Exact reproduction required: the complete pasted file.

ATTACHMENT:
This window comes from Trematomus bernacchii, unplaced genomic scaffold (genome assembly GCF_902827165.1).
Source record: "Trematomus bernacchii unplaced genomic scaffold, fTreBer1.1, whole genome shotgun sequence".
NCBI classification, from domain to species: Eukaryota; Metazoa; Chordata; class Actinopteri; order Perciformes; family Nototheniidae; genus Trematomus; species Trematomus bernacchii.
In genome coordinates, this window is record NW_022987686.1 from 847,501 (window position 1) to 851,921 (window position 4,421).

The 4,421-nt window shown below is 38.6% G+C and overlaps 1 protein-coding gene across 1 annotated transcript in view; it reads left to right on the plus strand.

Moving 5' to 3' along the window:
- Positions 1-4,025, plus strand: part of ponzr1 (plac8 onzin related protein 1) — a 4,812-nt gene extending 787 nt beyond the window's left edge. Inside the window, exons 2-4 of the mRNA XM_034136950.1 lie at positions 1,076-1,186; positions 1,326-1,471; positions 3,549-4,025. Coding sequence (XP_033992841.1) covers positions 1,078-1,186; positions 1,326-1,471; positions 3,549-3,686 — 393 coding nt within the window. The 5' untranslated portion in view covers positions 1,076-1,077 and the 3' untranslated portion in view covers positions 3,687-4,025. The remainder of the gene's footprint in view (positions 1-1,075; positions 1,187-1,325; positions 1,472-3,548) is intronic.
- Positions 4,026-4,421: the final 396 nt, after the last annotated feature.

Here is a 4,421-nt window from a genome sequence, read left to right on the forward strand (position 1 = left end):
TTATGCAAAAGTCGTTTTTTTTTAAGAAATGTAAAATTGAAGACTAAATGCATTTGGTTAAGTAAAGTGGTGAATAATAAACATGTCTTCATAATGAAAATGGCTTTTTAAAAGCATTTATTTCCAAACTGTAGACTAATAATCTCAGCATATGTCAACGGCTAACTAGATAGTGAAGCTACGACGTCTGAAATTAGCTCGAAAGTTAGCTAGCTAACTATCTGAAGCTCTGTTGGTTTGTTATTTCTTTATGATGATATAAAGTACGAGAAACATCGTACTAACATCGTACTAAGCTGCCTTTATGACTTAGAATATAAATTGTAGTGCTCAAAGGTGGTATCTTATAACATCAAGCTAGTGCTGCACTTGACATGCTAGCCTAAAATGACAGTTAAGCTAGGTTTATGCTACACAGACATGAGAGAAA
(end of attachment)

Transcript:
This window comes from Trematomus bernacchii, unplaced genomic scaffold (genome assembly GCF_902827165.1).
Source record: "Trematomus bernacchii unplaced genomic scaffold, fTreBer1.1, whole genome shotgun sequence".
NCBI classification, from domain to species: Eukaryota; Metazoa; Chordata; class Actinopteri; order Perciformes; family Nototheniidae; genus Trematomus; species Trematomus bernacchii.
In genome coordinates, this window is record NW_022987686.1 from 847,501 (window position 1) to 851,921 (window position 4,421).

The 4,421-nt window shown below is 38.6% G+C and overlaps 1 protein-coding gene across 1 annotated transcript in view; it reads left to right on the plus strand.

Moving 5' to 3' along the window:
- Positions 1-4,025, plus strand: part of ponzr1 (plac8 onzin related protein 1) — a 4,812-nt gene extending 787 nt beyond the window's left edge. Inside the window, exons 2-4 of the mRNA XM_034136950.1 lie at positions 1,076-1,186; positions 1,326-1,471; positions 3,549-4,025. Coding sequence (XP_033992841.1) covers positions 1,078-1,186; positions 1,326-1,471; positions 3,549-3,686 — 393 coding nt within the window. The 5' untranslated portion in view covers positions 1,076-1,077 and the 3' untranslated portion in view covers positions 3,687-4,025. The remainder of the gene's footprint in view (positions 1-1,075; positions 1,187-1,325; positions 1,472-3,548) is intronic.
- Positions 4,026-4,421: the final 396 nt, after the last annotated feature.

Here is a 4,421-nt window from a genome sequence, read left to right on the forward strand (position 1 = left end):
TTATGCAAAAGTCGTTTTTTTTTAAGAAATGTAAAATTGAAGACTAAATGCATTTGGTTAAGTAAAGTGGTGAATAATAAACATGTCTTCATAATGAAAATGGCTTTTTAAAAGCATTTATTTCCAAACTGTAGACTAATAATCTCAGCATATGTCAACGGCTAACTAGATAGTGAAGCTACGACGTCTGAAATTAGCTCGAAAGTTAGCTAGCTAACTATCTGAAGCTCTGTTGGTTTGTTATTTCTTTATGATGATATAAAGTACGAGAAACATCGTACTAACATCGTACTAAGCTGCCTTTATGACTTAGAATATAAATTGTAGTGCTCAAAGGTGGTATCTTATAACATCAAGCTAGTGCTGCACTTGACATGCTAGCCTAAAATGACAGTTAAGCTAGGTTTATGCTACACAGACATGAGAGAAA